One hundred years ago this month, superconductivity was discovered in the lab of Dutch physicist Heike Kamerlingh Onnes. Since then many more materials have shown to be superconducting, providing new applications and creating a new realm of physics.
In honour of this discovery, the April issue of Physics World is dedicated to the discovery and features a run-down of the top five applications of superconductivity, written by Paul Michael Grant from W2AGZ Technologies, San Jose, California.
Topping Grants list are superconducting wires, and in particular a high-temperature tape made from yttrium-barium-copper-oxide (YBCO). YBCO, which superconducts when cooled with liquid nitrogen, has some remarkable properties - despite being hard and brittle, it can be made into batches thousands of metres long.
YBCO could be used for superconducting power cables, carrying electricity without any power loss, which is a big problem for conventional copper cables. The US Department of Energy has in fact just completed a 20-year programme in this field and as Grant writes: Its fruits are now on the shelf, waiting to be harvested by the utility industry and its suppliers.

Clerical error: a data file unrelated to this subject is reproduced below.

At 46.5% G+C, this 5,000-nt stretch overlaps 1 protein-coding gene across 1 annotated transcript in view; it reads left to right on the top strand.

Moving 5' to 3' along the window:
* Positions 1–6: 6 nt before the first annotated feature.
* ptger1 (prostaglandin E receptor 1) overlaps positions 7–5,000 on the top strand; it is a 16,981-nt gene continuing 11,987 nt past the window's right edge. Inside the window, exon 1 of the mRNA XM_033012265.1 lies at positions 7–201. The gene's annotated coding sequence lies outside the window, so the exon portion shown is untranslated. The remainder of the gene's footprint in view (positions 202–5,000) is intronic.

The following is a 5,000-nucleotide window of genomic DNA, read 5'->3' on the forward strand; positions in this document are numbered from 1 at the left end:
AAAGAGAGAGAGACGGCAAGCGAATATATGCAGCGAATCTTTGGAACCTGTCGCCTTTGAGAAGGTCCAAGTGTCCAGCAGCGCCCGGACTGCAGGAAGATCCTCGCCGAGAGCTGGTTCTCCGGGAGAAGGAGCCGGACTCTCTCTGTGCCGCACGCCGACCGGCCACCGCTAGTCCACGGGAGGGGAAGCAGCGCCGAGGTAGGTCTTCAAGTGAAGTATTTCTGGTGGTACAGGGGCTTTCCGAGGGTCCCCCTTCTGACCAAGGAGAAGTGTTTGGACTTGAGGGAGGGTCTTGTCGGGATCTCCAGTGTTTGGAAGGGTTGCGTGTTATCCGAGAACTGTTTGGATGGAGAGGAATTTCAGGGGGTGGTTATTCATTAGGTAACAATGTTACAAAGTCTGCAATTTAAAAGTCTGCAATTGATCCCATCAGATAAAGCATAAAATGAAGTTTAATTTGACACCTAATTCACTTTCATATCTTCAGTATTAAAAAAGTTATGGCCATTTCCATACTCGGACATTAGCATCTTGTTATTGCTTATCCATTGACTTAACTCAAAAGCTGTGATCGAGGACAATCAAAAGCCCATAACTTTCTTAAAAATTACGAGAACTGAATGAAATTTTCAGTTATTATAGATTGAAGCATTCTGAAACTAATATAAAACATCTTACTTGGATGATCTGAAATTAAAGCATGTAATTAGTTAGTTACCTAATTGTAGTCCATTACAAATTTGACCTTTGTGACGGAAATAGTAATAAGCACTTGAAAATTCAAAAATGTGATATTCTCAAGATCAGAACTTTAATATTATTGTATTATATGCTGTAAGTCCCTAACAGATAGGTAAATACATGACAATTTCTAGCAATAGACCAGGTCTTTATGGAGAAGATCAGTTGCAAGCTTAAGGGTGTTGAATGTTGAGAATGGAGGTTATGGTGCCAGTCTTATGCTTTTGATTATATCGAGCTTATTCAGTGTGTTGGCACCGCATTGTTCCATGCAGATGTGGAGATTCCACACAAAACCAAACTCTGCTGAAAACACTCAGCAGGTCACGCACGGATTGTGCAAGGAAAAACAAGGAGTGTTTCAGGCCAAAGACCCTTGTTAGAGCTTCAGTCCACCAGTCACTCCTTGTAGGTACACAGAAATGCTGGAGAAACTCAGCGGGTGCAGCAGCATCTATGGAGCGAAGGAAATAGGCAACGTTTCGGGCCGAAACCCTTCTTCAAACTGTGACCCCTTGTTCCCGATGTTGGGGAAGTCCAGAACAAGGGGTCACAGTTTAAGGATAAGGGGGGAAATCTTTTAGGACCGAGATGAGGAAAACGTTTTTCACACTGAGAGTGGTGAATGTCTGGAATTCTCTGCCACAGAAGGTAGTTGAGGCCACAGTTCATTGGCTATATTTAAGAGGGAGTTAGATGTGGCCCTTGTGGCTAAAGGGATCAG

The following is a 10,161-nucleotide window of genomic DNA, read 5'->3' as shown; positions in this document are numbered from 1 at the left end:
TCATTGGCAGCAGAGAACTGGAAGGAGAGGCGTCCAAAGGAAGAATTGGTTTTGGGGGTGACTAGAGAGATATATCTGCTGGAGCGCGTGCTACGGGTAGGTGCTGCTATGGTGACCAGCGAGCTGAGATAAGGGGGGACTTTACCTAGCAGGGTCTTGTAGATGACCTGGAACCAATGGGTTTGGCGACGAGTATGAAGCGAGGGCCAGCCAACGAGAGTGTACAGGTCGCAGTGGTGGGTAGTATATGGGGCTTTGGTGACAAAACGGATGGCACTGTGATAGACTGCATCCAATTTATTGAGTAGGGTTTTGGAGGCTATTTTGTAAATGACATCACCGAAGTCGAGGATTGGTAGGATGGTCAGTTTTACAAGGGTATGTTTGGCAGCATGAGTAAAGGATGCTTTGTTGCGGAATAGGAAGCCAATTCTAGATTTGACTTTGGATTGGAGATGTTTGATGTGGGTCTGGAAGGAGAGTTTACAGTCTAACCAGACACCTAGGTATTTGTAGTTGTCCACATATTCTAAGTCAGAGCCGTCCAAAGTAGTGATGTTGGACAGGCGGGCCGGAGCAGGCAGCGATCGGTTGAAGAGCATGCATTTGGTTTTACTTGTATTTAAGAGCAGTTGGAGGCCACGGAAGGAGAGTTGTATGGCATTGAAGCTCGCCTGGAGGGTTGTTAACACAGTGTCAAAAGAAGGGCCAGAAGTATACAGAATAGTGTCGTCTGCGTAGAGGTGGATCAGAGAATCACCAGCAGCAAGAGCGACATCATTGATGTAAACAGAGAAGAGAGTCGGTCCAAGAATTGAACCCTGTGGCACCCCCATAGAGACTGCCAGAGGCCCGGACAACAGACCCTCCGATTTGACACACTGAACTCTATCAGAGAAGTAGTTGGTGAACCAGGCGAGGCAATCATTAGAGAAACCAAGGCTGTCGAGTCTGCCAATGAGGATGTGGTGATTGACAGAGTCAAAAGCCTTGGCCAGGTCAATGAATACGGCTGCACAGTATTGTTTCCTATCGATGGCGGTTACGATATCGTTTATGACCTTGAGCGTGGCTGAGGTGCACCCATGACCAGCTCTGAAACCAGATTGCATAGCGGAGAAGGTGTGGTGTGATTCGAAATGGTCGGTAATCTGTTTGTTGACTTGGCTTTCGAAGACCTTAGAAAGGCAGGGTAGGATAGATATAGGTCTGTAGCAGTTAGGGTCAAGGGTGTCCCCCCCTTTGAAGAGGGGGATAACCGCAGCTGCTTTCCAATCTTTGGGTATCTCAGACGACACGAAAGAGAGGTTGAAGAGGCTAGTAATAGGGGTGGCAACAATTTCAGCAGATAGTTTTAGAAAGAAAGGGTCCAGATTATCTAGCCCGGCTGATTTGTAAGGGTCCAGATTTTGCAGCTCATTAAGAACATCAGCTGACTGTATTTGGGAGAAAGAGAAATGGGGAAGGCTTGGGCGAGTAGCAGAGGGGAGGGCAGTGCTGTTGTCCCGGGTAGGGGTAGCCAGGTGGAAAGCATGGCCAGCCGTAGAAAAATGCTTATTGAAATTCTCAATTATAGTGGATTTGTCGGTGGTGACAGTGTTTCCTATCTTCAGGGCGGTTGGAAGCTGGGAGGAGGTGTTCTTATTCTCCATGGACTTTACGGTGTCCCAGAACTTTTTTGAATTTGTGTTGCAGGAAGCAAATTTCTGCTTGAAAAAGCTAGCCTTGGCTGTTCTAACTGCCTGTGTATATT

In second place, Grant highlights the application of superconductivity to medical imaging, where superconducting magnets are essential components of Magnetic Resonance Imaging (MRI) scanners. He also highlights a technique that uses superconducting quantum interference devices (SQUIDs) to detect the tiny magnetic fields generated by the very small currents in the heart and brain.
Third place is taken up by the application of superconductivity to high-energy physics, more specifically in the magnets that bend protons around at particle accelerators like the Large Hadron Collider (LHC) at CERN.
Grants penultimate application of superconductivity is its ability to produce lighter, smaller and more efficient generators by allowing the required iron core of electromagnets to be removed.
Finally, Grant sheds light on how superconductivity can aid the search for dark matter, which, if discovered, could lead a budding researcher to a Nobel Prize for Physics.
One notable omission from the list is magnetically levitated (maglev) trains. These trains, which are suspended and guided above a track by a large number of magnets, have captured the imagination of the public and could hold the key to faster, quieter, and smoother transport in the future.
As of yet, however, every maglev train that has ever been built, barring a train used on a test line in Japan, has used conventional, albeit powerful, iron-core electromagnets.
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